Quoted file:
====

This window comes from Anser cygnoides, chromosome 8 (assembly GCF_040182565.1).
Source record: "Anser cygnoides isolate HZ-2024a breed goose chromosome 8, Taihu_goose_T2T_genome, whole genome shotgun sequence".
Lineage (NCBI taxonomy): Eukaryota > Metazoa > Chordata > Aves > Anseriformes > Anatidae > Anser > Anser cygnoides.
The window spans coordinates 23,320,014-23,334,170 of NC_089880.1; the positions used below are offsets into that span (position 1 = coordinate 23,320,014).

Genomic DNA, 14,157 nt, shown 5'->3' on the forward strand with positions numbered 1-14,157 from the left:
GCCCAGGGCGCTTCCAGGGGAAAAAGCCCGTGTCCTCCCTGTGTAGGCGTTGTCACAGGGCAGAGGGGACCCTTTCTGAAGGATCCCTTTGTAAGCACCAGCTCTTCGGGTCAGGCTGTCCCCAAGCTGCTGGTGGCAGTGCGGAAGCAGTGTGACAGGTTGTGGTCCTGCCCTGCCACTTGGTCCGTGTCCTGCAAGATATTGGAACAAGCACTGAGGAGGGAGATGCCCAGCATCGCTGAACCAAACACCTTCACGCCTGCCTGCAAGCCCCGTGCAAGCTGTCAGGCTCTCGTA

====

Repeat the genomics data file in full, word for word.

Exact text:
This window comes from Anser cygnoides, chromosome 8 (assembly GCF_040182565.1).
Source record: "Anser cygnoides isolate HZ-2024a breed goose chromosome 8, Taihu_goose_T2T_genome, whole genome shotgun sequence".
Lineage (NCBI taxonomy): Eukaryota > Metazoa > Chordata > Aves > Anseriformes > Anatidae > Anser > Anser cygnoides.
The window spans coordinates 23,320,014-23,334,170 of NC_089880.1; the positions used below are offsets into that span (position 1 = coordinate 23,320,014).

Genomic DNA, 14,157 nt, shown 5'->3' on the forward strand with positions numbered 1-14,157 from the left:
GCCCAGGGCGCTTCCAGGGGAAAAAGCCCGTGTCCTCCCTGTGTAGGCGTTGTCACAGGGCAGAGGGGACCCTTTCTGAAGGATCCCTTTGTAAGCACCAGCTCTTCGGGTCAGGCTGTCCCCAAGCTGCTGGTGGCAGTGCGGAAGCAGTGTGACAGGTTGTGGTCCTGCCCTGCCACTTGGTCCGTGTCCTGCAAGATATTGGAACAAGCACTGAGGAGGGAGATGCCCAGCATCGCTGAACCAAACACCTTCACGCCTGCCTGCAAGCCCCGTGCAAGCTGTCAGGCTCTCGTA